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Eric Altamirano: We got intimidated - UAAP Season 76

Eric Altamirano: We got intimidated

By Paolo Mariano Posted Sep 23rd 2013

NU head coach Eric Altamirano offered no excuse for the Bulldogs' loss and admitted they were intimidated by UST's aggressive attack.

National University (NU) head coach Eric Altamirano was reluctant to face the press waiting for him outside the Bulldogs’ locker room Sunday at the Smart-Araneta Coliseum. They just lost to University of Santo Tomas (UST), 71-62, in their Final Four match-up. But when the questions came, he didn’t hold his tongue at all. He generously gave praises to the Growling Tigers.

“UST showed its championship experience. Right from the start, we got intimated. I think that’s the exact word for it. We lost our discipline. It was hard for us to come back in the second half,” said Altamirano.

Star wingman Ray Parks echoed his coach’s sentiments.

“We came out passive, too relaxed. Coming from the long break, our heads weren’t in the game,” said the two-time MVP.

The top-seeded Bulldogs indeed looked lethargic in the first few minutes of the game. They were a step slower on defense and didn’t look aggressive on offense. They were a stark contrast to the Growling Tigers, who readily stormed out of their cage for an early 11-1 run with all the starters scoring a basket. NU also had 10 turnovers in the first 10 minutes of the game.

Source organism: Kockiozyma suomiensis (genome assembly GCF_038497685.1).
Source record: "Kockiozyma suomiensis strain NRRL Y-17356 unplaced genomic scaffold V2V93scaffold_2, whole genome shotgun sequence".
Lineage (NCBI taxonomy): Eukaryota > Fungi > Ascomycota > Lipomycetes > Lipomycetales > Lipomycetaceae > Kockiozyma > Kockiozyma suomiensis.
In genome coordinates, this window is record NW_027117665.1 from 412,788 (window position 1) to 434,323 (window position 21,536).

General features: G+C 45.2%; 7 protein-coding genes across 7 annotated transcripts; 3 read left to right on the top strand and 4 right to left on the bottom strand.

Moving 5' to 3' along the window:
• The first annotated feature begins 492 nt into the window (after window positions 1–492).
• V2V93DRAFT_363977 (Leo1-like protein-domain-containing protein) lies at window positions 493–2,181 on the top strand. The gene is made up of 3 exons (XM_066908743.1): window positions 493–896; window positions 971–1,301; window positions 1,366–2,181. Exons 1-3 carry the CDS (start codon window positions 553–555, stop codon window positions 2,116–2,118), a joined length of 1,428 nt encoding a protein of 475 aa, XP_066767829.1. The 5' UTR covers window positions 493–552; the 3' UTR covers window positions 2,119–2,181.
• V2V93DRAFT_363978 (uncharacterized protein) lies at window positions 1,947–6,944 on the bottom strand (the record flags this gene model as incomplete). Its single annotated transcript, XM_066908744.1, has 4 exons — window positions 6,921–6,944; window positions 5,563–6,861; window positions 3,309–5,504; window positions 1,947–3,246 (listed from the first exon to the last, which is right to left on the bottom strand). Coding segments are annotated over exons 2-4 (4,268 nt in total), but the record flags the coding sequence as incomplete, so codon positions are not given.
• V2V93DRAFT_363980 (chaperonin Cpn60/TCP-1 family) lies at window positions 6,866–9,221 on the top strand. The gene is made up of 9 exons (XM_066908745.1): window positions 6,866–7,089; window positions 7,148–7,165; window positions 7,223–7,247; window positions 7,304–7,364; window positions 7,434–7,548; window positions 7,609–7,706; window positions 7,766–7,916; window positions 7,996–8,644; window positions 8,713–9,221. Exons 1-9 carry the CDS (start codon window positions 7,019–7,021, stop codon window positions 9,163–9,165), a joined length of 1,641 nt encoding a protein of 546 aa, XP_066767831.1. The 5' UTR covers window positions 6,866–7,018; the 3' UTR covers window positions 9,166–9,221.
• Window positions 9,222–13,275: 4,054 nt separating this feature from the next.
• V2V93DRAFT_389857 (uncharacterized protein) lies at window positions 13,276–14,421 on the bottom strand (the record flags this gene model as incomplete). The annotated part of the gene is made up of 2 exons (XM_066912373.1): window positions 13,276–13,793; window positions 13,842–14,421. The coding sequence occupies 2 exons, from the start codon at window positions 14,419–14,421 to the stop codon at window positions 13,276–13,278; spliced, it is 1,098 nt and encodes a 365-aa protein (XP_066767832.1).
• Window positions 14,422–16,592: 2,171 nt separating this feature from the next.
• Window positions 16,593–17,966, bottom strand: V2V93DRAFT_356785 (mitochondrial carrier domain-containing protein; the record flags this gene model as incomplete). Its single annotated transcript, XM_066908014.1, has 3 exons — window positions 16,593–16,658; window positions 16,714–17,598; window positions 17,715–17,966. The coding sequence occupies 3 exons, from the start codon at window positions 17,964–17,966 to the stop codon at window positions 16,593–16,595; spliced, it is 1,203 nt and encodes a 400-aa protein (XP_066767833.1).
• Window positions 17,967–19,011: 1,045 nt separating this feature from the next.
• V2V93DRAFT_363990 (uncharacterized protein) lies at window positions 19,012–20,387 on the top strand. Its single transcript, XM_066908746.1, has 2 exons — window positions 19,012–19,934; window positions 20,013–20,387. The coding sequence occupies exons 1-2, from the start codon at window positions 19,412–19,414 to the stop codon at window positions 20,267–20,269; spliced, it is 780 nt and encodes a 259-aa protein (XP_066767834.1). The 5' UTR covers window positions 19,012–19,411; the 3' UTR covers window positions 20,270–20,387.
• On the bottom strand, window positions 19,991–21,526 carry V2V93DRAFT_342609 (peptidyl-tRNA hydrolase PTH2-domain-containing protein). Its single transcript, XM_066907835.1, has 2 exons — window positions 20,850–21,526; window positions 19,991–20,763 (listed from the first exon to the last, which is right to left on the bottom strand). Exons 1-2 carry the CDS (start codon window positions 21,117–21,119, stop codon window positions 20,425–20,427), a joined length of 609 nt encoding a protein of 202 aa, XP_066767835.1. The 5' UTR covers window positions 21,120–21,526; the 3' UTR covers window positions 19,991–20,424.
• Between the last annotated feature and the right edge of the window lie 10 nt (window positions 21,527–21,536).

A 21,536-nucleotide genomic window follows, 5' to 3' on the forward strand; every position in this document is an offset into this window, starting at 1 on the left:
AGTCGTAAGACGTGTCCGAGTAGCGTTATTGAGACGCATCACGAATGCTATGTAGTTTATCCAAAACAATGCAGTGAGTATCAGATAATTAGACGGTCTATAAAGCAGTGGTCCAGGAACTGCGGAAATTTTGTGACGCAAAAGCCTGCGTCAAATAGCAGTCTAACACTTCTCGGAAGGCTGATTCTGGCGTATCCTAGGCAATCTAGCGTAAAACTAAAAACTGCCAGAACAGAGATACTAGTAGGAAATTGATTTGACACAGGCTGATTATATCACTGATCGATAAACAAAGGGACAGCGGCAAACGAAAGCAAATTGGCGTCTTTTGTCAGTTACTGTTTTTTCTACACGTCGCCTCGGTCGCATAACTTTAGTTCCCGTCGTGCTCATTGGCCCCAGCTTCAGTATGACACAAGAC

“UST started out aggressive on the defensive end. Honestly, we were caught off guard. You really have to give credit to them (Growling Tigers). They played good, physical defense, especially on Ray (Parks) and Jean (Emmanuel Mbe),” said Altamirano.

The opening pounce of Pido Jarencio and his ambush set the tone for majority of the outing. They led by as much as 18 points in several instances, keyed on their transition attack, balanced scoring, and the hot outside sniping of Kevin Ferrer, who drilled four long range hits.

“We didn’t adjust well to UST’s aggressiveness. We forced our shots, we lost our composure, we gave up lots of transition points,” said Altamirano, who led NU to its first ever top seed finish in the Final Four era.

The conquistadores of España tallied 14 markers each from fastbreak, second chance, and turnover points—more than half of their entire production. Curiously, NU, which led the league in points off the break at the end of the elimination round with 11.6, only managed three. Free throws also played a huge factor with the Bulldogs miffing 12 of their 28 attempts (57.1%), while the Growling Tigers finished 14-of-16 (87.5%).   

The Bulldogs, however, put up a good fight. They went on a 14-0 onslaught in the payoff period to slash UST’s lead down to four, 63-59 with 3:29 remaining in the contest. But Jeric Teng connected from long range in the ensuing possession to douse cold water on NU’s late charge.

The Sampaloc-based squad actually even had a golden chance to cut the lead to just three with a little over four minutes left but Mbe flubbed a wide-open dunk, a shot he could make even with his eyes gouged by a knife.

“What can I say, breaks of the game,” said a frustrated Altamirano. “I don’t want to make excuses. They (Growling Tigers) were sharp, they shot very well. They really did a good job today,” said the 47-year-old Altamirano.

It’s back to the pound for the Bulldogs, who are looking to barge into the Finals for the first time in more than 40 years. Fortunately for them, they have a precious mulligan in the semifinals. They still have time to regroup, rethink, and reclaim their territory.

“We have to focus on our mindset. We have to be prepared to handle that kind of intimidation and physicality. We have to stay positive and make good use of our twice-to-beat,” said Altamirano.

History is on the side of NU as no fourth seed has ever advanced to the Last Dance. How’s that for a jolt of positivity?